Michael Jackson’s Great Beer Guide (2000) was our bible when we first started to take an interest in beer, but, despite our best efforts, we didn’t get anywhere near tasting all 500 beers on his list.
Some had gone out of production by the time we got our hands on the book, while others were from far-flung corners of the world and unavailable in the UK. There were a handful, however, that we just skipped over out of snootiness, and in our haste to get to those big shouty IPAs and imperial stouts.
Now seems like a good time to go back and fill in a few embarrassing gaps in our knowledge, starting with a beer which played an important part in British beer history, and whose packaging is utterly iconic: Mackeson Stout.
It was one of the earliest ‘national brands’ in the 1950s and was the trojan horse with which Whitbread began the takeover of at least one smaller regional brewery. “Why bother brewing your own stout,” Whitbread seem to have suggested, “when you can stock this one which has the weight of national ad campaigns behind it?”
It was also one of the handful of beers from which American home brewers, via Jackson, spun out an entire ‘style’, and from which, therefore, almost every ‘craft beer’ calling itself a milk stout is descended.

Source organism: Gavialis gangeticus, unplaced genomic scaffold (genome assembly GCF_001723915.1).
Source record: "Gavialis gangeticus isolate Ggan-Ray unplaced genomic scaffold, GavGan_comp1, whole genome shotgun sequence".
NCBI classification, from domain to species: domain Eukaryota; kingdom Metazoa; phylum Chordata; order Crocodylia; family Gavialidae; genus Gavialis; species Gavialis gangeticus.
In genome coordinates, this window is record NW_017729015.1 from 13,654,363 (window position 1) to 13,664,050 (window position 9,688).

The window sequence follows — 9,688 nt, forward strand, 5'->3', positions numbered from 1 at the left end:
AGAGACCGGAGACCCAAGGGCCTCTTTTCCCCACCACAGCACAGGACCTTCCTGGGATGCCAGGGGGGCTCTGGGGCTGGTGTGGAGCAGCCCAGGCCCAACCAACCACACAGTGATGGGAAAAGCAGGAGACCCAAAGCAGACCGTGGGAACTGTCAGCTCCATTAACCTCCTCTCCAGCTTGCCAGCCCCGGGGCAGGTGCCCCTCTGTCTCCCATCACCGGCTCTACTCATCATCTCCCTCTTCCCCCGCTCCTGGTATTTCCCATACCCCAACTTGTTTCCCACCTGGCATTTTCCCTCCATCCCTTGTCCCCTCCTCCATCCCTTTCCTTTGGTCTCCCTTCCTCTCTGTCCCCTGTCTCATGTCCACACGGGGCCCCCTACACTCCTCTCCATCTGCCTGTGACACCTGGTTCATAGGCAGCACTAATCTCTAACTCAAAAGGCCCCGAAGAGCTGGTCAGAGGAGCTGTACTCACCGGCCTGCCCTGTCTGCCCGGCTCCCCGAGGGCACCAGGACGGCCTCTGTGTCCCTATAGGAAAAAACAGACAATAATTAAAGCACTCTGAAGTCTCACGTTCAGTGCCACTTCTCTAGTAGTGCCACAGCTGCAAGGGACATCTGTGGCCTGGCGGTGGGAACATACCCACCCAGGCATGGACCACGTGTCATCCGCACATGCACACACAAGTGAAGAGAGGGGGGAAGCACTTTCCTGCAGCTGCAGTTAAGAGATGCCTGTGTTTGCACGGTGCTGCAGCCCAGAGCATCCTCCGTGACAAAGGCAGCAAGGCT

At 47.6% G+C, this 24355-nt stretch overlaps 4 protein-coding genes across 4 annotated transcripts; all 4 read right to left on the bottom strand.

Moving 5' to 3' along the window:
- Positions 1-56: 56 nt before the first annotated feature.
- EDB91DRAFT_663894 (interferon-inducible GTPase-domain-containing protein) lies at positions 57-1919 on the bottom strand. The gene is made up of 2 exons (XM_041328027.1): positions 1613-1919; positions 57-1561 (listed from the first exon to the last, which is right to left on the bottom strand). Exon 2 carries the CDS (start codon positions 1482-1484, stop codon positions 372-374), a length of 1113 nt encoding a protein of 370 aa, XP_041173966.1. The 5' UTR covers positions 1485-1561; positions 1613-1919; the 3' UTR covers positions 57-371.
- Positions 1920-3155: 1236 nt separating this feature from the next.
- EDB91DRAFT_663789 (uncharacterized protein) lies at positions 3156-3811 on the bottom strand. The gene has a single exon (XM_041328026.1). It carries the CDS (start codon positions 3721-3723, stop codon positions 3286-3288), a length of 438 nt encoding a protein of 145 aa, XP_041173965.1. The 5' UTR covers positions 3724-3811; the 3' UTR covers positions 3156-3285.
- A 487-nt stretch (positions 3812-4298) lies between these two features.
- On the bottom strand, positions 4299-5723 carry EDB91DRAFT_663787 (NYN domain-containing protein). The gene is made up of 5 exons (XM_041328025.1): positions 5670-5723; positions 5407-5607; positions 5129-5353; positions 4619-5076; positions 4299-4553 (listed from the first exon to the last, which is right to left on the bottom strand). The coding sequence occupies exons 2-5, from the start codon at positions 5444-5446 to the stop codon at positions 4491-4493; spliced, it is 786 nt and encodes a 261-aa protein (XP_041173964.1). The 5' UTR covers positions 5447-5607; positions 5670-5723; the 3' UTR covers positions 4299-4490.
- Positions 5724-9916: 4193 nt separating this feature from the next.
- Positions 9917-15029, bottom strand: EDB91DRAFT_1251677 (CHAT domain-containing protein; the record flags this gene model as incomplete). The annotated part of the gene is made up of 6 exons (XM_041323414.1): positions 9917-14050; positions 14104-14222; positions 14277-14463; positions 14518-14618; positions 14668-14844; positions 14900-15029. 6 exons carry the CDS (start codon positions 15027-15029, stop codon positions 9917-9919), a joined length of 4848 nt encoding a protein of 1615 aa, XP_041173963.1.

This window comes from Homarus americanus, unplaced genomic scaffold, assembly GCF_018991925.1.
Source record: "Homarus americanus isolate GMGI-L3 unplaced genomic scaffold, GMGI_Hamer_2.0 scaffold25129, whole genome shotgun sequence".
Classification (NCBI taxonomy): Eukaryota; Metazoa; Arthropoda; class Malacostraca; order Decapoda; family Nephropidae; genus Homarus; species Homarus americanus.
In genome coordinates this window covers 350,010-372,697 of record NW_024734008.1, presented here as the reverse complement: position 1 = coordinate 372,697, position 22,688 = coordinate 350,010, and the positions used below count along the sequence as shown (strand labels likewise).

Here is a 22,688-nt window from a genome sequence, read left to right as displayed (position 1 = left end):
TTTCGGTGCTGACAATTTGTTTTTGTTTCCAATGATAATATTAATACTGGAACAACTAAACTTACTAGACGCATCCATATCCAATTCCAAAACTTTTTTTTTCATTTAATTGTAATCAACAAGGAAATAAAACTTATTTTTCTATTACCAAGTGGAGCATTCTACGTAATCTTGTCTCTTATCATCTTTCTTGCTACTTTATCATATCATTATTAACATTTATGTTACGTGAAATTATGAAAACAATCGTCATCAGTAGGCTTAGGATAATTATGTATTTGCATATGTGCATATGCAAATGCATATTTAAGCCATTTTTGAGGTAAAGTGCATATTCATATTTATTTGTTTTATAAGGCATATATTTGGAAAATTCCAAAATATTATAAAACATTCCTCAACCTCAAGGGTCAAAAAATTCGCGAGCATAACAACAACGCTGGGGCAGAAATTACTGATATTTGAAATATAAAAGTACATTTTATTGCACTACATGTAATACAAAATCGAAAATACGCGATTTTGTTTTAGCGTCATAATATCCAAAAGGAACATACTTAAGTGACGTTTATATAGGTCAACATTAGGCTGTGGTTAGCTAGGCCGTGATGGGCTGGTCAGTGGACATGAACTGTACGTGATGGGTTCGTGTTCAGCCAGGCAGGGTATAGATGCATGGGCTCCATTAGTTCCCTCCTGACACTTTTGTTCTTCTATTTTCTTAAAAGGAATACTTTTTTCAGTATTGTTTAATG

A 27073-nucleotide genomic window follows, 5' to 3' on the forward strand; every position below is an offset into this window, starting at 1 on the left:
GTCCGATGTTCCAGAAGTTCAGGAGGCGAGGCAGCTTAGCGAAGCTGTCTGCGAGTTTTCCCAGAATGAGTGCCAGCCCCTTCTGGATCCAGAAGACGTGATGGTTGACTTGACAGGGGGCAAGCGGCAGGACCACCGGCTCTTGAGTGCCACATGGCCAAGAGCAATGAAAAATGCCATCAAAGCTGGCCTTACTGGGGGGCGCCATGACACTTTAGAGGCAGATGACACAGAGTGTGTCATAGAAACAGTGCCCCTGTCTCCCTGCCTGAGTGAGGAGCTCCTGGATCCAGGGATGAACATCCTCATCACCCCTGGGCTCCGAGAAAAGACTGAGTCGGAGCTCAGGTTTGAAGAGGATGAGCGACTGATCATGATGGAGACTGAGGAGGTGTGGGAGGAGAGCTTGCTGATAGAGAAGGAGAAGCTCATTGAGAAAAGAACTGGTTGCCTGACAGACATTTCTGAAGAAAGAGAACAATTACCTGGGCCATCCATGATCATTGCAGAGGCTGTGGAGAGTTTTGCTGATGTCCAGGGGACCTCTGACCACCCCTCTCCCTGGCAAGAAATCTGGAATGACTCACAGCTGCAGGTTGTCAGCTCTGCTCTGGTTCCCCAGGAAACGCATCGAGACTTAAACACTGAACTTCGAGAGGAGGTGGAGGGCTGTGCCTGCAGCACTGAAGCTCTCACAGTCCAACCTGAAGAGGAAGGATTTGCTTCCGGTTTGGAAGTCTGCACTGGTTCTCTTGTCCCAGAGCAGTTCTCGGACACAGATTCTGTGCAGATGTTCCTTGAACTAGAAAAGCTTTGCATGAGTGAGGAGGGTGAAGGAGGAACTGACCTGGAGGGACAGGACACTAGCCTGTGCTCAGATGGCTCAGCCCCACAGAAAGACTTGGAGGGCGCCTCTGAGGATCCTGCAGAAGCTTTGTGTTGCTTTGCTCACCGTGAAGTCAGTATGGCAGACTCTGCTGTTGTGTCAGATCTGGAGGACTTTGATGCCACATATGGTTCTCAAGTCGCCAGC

In his GBG, Mr Jackson described it as ‘The world’s most widely known sweet stout’, and it was an assumption that it would be sickly that put us off trying it, despite an extremely enticing photograph and tasting notes which mention evaporated milk and coffee.
He enjoyed it at 3% ABV from a humble 275ml bottle and suggested that ‘with glitzier packaging it could be the beer world’s answer to Bailey’s’. It is now only available in cans at 2.8%; we got hold of a four-pack of 330ml cans for £3.97 from Tesco.
(A side note: canning was probably seen as taking the package further down market, and yet, with the current vogue for ‘craft beer’ in tins, it actually looks rather cool, especially with that bold, retro black and white design.)
In a suitably posh glass (we wanted to give it fighting chance) it was oil-black, but with yellow-brown highlights at the edges. The head looked paler than in the picture accompanying MJ’s notes but was still a pleasing shade of off-white. The aroma had an unfortunate hint of buttered popcorn and not much else.
We were, therefore, extremely pleasantly surprised by the taste – a sort of dry fireplace ashiness, wrapped up in a body that, while not ‘creamy’, did suggest a 4% beer rather than one flirting with low alcohol territory.
It didn’t seem remotely sweet, and certainly wasn’t sickly. The buttery note persisted, and we could have done without it, but it didn’t prevent us concluding that Mackeson remains a decent beer; that not many ‘craft beers’ at 2.8% are as enjoyable as this; and that we should have listened to Uncle Mike a decade ago.
We’ll certainly make a point of keeping some in the store cupboard from now on for school-night sipping, and mixing with other beers.